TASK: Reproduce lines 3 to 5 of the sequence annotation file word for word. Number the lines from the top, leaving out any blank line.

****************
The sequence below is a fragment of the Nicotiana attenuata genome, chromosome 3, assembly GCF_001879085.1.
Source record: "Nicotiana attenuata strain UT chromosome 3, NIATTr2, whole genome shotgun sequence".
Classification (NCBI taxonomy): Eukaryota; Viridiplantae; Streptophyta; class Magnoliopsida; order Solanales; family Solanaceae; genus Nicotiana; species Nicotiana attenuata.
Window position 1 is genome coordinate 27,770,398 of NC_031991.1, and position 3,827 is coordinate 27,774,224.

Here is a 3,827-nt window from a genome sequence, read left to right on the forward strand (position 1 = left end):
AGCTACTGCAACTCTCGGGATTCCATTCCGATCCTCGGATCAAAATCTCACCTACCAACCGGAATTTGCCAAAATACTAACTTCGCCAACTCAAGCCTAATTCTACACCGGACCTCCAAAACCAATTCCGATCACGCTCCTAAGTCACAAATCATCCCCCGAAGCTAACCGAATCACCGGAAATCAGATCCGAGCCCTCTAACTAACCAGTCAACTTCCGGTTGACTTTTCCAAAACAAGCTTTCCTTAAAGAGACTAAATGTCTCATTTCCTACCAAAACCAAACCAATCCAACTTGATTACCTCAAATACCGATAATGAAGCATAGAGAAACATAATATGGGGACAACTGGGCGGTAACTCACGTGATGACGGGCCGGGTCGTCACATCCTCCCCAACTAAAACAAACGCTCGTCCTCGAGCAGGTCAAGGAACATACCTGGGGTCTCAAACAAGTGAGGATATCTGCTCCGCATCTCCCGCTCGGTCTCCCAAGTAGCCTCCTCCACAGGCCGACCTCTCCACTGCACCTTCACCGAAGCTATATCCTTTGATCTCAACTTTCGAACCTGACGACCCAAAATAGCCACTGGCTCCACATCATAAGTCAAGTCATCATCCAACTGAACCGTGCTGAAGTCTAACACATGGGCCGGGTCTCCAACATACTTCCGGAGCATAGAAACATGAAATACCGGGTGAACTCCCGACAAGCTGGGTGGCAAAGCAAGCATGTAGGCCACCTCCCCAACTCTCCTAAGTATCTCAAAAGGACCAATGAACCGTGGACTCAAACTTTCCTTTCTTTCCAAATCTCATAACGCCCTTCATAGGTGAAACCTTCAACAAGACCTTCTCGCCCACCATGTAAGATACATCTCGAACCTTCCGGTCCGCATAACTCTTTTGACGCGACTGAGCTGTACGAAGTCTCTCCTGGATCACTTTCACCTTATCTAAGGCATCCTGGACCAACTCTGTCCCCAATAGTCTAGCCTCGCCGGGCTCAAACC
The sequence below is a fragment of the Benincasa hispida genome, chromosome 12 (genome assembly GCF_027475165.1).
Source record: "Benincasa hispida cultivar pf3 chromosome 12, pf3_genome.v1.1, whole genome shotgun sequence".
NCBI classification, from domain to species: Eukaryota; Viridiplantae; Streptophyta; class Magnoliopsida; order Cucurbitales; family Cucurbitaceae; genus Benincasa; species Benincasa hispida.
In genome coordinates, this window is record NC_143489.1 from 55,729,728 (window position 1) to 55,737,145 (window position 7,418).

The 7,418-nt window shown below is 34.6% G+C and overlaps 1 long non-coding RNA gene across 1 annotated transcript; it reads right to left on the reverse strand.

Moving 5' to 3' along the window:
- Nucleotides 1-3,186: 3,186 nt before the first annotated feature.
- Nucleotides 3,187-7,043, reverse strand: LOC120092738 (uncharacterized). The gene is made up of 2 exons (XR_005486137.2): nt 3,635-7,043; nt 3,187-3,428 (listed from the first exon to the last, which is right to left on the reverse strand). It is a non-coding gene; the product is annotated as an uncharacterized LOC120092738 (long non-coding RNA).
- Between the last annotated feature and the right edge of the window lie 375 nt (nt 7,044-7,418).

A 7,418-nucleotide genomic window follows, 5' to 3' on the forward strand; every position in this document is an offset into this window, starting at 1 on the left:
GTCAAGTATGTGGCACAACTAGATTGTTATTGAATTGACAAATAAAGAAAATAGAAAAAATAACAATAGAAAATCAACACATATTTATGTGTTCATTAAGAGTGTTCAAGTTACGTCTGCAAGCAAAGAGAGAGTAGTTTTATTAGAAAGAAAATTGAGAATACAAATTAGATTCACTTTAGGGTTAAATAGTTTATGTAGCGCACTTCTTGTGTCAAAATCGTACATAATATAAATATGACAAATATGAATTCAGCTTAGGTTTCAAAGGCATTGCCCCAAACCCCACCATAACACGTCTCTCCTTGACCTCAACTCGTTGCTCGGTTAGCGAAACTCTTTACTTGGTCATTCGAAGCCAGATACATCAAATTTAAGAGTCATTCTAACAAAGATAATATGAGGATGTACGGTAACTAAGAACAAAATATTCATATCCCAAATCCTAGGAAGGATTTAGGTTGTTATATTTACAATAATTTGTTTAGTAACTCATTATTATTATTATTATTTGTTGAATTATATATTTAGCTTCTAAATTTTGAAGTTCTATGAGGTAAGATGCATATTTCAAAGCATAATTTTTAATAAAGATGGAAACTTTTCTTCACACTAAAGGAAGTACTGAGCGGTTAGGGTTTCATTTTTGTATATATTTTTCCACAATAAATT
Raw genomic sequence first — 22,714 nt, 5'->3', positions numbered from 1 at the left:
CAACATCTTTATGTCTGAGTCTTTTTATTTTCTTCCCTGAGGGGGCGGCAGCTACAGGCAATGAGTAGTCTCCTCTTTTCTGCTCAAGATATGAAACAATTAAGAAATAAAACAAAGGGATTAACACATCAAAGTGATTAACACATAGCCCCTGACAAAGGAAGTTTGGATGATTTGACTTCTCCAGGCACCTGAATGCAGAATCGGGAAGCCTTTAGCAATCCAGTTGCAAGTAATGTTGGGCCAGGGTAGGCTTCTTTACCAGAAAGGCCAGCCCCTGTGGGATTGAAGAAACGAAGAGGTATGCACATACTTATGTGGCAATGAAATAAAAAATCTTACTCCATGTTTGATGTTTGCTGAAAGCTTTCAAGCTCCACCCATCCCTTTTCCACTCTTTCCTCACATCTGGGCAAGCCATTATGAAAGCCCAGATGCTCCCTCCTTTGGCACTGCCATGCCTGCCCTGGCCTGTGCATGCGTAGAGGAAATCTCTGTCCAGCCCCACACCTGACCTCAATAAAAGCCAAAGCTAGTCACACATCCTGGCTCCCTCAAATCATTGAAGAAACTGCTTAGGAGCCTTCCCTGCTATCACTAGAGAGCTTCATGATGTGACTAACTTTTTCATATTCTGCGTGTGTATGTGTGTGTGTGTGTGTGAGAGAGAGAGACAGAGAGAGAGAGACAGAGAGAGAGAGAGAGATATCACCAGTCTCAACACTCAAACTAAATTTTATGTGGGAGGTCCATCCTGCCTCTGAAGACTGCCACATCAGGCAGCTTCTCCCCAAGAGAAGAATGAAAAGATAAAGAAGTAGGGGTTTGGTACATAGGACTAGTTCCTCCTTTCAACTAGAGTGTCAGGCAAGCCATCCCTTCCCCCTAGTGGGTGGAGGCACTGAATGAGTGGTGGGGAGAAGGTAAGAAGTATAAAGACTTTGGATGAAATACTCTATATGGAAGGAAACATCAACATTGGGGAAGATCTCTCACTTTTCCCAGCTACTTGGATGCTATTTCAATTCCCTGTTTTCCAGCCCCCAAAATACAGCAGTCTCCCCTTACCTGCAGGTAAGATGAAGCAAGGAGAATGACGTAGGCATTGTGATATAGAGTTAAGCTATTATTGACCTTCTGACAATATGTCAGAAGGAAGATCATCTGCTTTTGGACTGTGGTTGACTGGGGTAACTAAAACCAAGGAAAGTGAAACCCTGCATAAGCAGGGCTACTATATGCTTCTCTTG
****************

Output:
Classification (NCBI taxonomy): Eukaryota; Viridiplantae; Streptophyta; class Magnoliopsida; order Solanales; family Solanaceae; genus Nicotiana; species Nicotiana attenuata.
Window position 1 is genome coordinate 27,770,398 of NC_031991.1, and position 3,827 is coordinate 27,774,224.

Here is a 3,827-nt window from a genome sequence, read left to right on the forward strand (position 1 = left end):